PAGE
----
Keeping the dream
The legacy of Dr. Martin Luther King Jr. will be remembered in several free MLK Day observances ranging from the festive to the formal.
Peace Learning Center’s 10th Annual MLK Fest, Jan. 19, 11 a.m.-3 p.m. at Christian Theological Seminary, features the arts and community outreach. According to the center’s Lisa Jones, Act Out Ensemble will present a play reimagining the present day as if King were still present. The festivities also include Blair Karsh’s spoken word/poetry workshop, local band Peace Jam and a drumming session.
Jones emphasizes the interactivity of the festival, noting, “It’s very community-oriented and kid-friendly. [Attendees] can be 2 or they can be 90 and still get something out of it.” For more information, call 317-297-8500.
The University of Indianapolis plans several interrelated observances around the holiday, including a celebration featuring African humanitarian activist Samuel Pieh. Sierra Leone native Pieh is a UIndy alumnus descended from the leader of the Amistad slave rebellion. His presentation, “The Amistad: Timeless Values in the Footprints of History,” will take place at noon Jan. 21 in the Ransberg Auditorium, followed by a reception in the Schwitzer Student Center.
The celebration continues with the UIndy Department of Music’s Faculty Artist Series, featuring tributes to the music of African-American composers. The concert begins at 7:30 p.m. at the Christel DeHaan Center.
University spokesman Scott Hall notes that class schedules are adjusted on King Day each year to allow students and faculty to attend. “This year is special,” he says, “because our featured speaker, aside from having a really interesting personal story, is an alumnus, and he reflects the international flavor that we try to cultivate here.”
Currently executive director of the Christian Health Association of Sierra Leone, Pieh has worked extensively with non-profits that foster a higher quality of life in Africa. In preparation for the program, UIndy will host a screening of Amistad at 6:30 p.m. Jan. 20 in Ransburg Auditorium. More information is available by calling 317-788-3298.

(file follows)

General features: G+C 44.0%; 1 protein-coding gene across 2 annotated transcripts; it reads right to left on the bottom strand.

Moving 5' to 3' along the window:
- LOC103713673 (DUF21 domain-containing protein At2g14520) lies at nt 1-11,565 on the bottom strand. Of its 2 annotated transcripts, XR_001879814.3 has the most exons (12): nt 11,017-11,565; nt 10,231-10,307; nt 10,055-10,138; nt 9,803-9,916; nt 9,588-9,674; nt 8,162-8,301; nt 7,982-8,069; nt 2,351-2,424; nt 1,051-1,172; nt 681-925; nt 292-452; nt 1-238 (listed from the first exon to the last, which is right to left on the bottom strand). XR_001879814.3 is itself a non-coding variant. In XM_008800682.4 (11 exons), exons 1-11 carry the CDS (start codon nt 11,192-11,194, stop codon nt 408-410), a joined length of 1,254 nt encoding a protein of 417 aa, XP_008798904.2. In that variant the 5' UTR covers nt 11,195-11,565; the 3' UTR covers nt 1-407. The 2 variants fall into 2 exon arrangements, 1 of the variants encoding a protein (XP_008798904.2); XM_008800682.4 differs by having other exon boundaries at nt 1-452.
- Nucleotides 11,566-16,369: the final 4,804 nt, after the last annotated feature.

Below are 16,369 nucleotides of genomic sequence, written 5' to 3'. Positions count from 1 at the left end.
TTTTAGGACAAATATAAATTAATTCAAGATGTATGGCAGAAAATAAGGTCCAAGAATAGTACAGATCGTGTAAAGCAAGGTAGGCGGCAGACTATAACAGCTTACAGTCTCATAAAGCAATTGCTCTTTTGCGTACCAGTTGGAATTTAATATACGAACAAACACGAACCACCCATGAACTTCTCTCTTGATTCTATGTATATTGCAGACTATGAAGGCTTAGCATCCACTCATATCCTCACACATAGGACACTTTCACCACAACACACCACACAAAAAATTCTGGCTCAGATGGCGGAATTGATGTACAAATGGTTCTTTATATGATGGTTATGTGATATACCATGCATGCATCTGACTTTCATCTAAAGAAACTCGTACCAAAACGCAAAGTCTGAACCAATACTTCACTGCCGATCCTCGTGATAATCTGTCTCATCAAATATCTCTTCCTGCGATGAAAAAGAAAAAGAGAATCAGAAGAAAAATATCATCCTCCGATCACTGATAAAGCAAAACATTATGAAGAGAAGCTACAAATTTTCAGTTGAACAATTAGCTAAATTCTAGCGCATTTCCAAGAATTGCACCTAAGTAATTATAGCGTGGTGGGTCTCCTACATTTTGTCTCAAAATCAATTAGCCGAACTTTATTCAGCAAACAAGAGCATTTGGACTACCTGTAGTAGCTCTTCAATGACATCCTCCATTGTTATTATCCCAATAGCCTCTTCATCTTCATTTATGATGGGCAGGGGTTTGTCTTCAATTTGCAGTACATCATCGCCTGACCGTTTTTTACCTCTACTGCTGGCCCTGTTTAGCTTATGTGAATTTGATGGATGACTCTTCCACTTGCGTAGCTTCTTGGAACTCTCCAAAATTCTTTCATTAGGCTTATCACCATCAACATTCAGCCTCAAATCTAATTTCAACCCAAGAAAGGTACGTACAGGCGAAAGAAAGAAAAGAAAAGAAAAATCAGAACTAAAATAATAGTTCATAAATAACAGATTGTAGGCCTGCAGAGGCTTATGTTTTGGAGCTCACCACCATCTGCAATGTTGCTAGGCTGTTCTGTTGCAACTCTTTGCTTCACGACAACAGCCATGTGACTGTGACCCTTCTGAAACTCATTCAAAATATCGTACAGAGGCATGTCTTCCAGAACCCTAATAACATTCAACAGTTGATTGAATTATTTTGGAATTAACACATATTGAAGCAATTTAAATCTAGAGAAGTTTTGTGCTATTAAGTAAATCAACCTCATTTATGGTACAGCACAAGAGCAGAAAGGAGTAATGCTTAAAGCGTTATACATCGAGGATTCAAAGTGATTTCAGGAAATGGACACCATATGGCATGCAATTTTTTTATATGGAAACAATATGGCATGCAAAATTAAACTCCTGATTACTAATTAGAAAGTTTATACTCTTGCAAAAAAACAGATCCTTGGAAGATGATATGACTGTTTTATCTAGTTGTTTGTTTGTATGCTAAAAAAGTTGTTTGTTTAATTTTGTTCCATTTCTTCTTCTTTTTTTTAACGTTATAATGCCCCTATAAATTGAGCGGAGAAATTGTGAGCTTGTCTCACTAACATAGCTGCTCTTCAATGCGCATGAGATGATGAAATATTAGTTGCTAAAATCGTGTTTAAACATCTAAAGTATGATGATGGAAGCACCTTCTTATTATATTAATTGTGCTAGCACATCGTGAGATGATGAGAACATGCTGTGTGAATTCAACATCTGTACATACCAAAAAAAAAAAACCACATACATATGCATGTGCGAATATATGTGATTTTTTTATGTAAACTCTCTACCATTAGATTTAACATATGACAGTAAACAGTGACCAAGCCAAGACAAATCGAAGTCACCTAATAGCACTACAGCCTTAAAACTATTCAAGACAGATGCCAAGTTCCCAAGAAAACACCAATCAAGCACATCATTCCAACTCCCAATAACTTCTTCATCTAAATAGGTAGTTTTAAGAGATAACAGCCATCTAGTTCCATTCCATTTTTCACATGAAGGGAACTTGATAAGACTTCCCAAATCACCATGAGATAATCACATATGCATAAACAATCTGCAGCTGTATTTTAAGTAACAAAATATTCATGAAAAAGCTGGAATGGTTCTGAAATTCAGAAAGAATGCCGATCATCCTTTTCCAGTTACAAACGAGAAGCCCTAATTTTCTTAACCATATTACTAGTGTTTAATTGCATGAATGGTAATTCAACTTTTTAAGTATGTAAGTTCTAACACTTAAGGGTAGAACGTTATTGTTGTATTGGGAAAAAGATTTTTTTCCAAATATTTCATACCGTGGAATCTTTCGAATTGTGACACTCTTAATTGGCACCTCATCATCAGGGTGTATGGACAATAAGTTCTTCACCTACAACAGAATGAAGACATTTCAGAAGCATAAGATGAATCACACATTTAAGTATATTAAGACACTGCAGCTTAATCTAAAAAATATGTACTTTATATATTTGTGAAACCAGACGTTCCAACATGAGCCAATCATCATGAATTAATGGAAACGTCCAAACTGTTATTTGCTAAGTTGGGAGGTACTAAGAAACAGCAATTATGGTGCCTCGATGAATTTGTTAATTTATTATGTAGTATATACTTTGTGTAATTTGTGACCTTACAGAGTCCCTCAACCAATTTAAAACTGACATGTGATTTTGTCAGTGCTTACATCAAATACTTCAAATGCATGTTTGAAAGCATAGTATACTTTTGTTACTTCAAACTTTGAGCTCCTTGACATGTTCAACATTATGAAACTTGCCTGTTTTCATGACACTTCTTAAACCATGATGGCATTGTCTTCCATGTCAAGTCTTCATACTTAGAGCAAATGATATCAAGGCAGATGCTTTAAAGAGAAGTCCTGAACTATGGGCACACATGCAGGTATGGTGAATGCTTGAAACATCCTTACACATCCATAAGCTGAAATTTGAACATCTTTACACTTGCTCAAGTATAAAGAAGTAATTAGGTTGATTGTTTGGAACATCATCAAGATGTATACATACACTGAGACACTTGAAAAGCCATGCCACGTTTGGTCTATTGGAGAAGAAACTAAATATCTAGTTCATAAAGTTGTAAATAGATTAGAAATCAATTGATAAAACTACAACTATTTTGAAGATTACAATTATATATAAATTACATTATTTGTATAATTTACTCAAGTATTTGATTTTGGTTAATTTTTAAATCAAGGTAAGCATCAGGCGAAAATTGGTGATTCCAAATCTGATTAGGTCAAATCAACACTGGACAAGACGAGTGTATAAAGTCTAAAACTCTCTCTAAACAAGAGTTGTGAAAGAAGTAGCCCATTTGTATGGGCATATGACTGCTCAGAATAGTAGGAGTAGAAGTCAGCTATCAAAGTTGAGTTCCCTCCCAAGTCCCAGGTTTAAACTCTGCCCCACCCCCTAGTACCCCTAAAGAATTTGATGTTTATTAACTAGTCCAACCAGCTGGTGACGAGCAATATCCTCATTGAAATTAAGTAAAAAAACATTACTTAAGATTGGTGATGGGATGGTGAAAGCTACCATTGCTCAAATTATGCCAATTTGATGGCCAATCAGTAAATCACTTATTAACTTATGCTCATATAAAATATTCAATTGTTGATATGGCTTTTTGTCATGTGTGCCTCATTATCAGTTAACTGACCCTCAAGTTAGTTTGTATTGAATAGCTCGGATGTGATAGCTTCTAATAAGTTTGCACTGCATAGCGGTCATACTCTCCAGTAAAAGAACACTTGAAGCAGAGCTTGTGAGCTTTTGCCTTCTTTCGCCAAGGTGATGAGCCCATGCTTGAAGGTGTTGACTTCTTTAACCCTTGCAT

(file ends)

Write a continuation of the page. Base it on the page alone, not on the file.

The third annual Freedom Walk on the Avenue starts at the Indianapolis Urban League at noon Jan. 21, proceeding down Indiana Avenue to the Madame Walker Theatre, where a one-hour commemorative celebration will “Keep the Dream Alive.”
According to Walker Theatre’s Bruce Williams, the commemoration is a reminder of community interdependence. “It’s important that that particular message echoes throughout the theater: We need each other,” he says. “The celebration also reaffirms our commitment to the betterment of our community through civility and service.”
While the keynote speaker is yet to be announced, the schedule includes the Walker/Flanner House Youth Chorale, along with a 25-piece wind ensemble.
Walker Theatre President Cynthia Bates notes that political and business leaders are expected to be in attendance, and in past years the late Julia Carson was a prominent guest. Bates plans a special recognition of Rep. Carson’s life’s work. More information is available at www.walkertheatre.com.
The Indiana History Center hosts its MLK Day Celebration Jan. 21, 10 a.m.-3 p.m. with crafts, performances and films at the Indiana History Center. The celebration is followed by the Martin Luther King Center’s annual awards ceremony in the Basile Theater. Performers include Kenyettá Dance Company, Asante Children’s Theatre Kwanzaa Choir, Write Me Project and Metropolitan Youth Orchestra.